Following up on Saturday's NEWSWEEK scoop that Attorney General Holder "may be on the verge of" appointing a prosecutor to investigate Bush/Cheney-era torture, Digby notes how the chuckling dinosaurs of ABC News' This Week with George Stephanopoulos on Sunday snickered their way through a discussion of prosecution for torture by the Bush/Cheney regime (in our name!) as if they were wise-cracking about any old political brouhaha from inside the Beltway. (Video/transcript here, courtesy of C&L.)
Note to Stephanopoulos: How about featuring some actual journalists and bloggers who've actually been covering this issue for months (years?) before you eventually come to wonder why your show has gone the way of all the dead trees in the newspaper publishing business. Greenwald, Scahill, Wheeler, Horton all come to mind. It might bring your show up to date...or at least, up to 2006 or so.
The serious folks out there, several mentioned above, took a look at Saturday's NEWSWEEK report with the grim sobriety and analytical acumen that it deserves, while in largely shabby followups Washington Post, New York Times, and Rupert Murdoch's Wall Street Journal all seem to float anonymously sourced trial balloons, averring the notion that only low-level rogue interrogators who exceeded the boundaries of the DoJ's illegal torture justification memos would be targeted by such an investigation.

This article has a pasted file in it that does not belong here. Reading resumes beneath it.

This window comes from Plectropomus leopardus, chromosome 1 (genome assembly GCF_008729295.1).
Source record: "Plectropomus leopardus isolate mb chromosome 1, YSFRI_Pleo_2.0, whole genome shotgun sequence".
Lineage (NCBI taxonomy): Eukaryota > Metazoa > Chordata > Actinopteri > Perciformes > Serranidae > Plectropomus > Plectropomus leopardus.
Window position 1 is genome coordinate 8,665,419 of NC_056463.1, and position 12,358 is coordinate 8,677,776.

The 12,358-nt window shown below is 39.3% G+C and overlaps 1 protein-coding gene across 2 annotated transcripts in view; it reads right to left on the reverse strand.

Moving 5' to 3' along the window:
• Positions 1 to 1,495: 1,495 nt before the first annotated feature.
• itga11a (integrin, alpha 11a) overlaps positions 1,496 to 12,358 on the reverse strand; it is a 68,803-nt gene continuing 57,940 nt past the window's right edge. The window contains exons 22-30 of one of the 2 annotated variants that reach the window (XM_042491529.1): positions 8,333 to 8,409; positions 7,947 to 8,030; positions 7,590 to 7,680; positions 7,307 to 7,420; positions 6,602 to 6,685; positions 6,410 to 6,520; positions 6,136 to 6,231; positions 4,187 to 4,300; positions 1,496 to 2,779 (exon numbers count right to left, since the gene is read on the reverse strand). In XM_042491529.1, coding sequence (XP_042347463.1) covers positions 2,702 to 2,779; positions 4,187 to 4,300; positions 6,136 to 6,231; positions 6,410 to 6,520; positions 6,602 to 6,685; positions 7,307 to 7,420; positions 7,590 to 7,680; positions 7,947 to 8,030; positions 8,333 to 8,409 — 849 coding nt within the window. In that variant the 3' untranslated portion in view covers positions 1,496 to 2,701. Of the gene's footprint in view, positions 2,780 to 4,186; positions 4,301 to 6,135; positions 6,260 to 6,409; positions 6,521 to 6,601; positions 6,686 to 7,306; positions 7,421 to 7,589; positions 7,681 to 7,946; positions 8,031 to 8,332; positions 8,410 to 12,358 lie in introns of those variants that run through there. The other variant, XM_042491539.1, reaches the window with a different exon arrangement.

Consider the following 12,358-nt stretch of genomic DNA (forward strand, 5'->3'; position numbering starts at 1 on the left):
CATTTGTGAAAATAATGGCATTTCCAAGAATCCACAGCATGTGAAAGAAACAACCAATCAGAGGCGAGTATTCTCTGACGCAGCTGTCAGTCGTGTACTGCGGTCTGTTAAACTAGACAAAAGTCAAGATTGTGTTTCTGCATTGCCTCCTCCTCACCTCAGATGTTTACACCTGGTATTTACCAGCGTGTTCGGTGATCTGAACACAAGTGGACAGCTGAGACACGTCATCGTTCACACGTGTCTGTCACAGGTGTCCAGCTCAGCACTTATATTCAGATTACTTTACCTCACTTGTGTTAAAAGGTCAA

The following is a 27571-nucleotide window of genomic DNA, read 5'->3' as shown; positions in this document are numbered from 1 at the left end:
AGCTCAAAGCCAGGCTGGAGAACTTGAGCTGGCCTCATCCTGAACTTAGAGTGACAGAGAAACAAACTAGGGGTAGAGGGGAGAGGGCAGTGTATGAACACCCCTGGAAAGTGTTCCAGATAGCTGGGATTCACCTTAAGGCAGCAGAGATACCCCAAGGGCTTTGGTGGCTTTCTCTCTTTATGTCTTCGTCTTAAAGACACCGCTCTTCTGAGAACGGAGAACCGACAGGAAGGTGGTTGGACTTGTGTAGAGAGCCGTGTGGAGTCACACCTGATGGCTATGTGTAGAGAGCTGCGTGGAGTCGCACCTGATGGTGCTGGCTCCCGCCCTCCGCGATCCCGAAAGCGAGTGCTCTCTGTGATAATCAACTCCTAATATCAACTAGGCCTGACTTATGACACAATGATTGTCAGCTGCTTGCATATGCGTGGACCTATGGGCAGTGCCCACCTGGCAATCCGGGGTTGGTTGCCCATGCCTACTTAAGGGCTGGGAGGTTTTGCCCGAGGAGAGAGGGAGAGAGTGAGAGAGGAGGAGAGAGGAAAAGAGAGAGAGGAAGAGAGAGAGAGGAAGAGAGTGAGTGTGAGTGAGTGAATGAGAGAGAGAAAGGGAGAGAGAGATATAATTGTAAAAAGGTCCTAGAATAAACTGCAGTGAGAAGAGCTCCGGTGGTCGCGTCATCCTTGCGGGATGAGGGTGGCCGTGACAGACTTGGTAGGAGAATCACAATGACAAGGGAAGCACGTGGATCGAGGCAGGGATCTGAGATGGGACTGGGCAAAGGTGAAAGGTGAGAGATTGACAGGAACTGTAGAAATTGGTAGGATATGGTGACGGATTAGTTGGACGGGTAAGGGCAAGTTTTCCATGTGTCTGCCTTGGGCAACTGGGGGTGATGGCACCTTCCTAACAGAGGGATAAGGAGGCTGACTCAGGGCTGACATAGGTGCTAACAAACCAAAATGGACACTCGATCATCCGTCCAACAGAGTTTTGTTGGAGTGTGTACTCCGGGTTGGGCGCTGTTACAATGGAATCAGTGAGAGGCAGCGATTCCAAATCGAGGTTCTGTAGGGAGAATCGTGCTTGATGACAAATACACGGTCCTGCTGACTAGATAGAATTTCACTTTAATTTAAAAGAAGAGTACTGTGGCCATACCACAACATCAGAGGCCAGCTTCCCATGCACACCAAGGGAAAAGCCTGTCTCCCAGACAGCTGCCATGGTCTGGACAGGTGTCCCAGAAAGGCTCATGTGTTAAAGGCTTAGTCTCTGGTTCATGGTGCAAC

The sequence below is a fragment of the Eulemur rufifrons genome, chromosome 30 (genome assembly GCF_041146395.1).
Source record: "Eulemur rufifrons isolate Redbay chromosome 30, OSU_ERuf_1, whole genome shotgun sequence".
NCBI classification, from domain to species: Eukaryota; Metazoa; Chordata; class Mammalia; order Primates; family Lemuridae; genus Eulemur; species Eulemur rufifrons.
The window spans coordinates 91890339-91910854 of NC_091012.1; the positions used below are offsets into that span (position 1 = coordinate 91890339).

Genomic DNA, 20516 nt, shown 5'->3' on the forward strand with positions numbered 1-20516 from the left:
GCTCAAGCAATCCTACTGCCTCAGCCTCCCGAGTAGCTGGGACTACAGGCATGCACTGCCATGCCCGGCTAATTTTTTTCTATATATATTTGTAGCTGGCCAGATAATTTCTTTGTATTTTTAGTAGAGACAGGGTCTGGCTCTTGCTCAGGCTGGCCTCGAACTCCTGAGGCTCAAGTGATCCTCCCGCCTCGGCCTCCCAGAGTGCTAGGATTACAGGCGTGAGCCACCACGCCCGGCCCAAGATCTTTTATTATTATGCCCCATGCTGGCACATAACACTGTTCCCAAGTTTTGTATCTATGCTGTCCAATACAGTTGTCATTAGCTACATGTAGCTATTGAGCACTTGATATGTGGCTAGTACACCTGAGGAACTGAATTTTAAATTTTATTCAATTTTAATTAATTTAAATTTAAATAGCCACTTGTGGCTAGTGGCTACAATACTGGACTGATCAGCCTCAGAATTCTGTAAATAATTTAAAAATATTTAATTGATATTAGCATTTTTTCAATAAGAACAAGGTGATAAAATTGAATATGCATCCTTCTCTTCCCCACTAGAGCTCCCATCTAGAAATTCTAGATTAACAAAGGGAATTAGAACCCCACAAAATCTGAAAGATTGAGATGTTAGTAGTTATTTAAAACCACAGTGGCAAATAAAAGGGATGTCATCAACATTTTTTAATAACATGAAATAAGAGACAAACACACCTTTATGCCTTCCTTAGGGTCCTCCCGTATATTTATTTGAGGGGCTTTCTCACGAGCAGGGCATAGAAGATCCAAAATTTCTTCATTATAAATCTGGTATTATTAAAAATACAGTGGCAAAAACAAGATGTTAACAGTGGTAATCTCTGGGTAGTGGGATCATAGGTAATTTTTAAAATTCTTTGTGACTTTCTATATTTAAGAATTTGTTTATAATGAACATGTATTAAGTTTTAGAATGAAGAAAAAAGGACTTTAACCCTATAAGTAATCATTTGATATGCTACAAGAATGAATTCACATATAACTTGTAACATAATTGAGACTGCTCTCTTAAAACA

On that point, while Glenn Greenwald charges such an approach would be arguably "worse than doing nothing," as it would "actually further subvert the rule of law rather than strengthen it," he also notes:
Scott Horton's reporting counters the indications from anonymous sources in the increasingly obsolete WaPo, Times, and WSJ coverage which suggests focus on only low-level agents and contractors, rather than policy makers, by reporting that his sources at DoJ indicate just the opposite [emphasis ours]...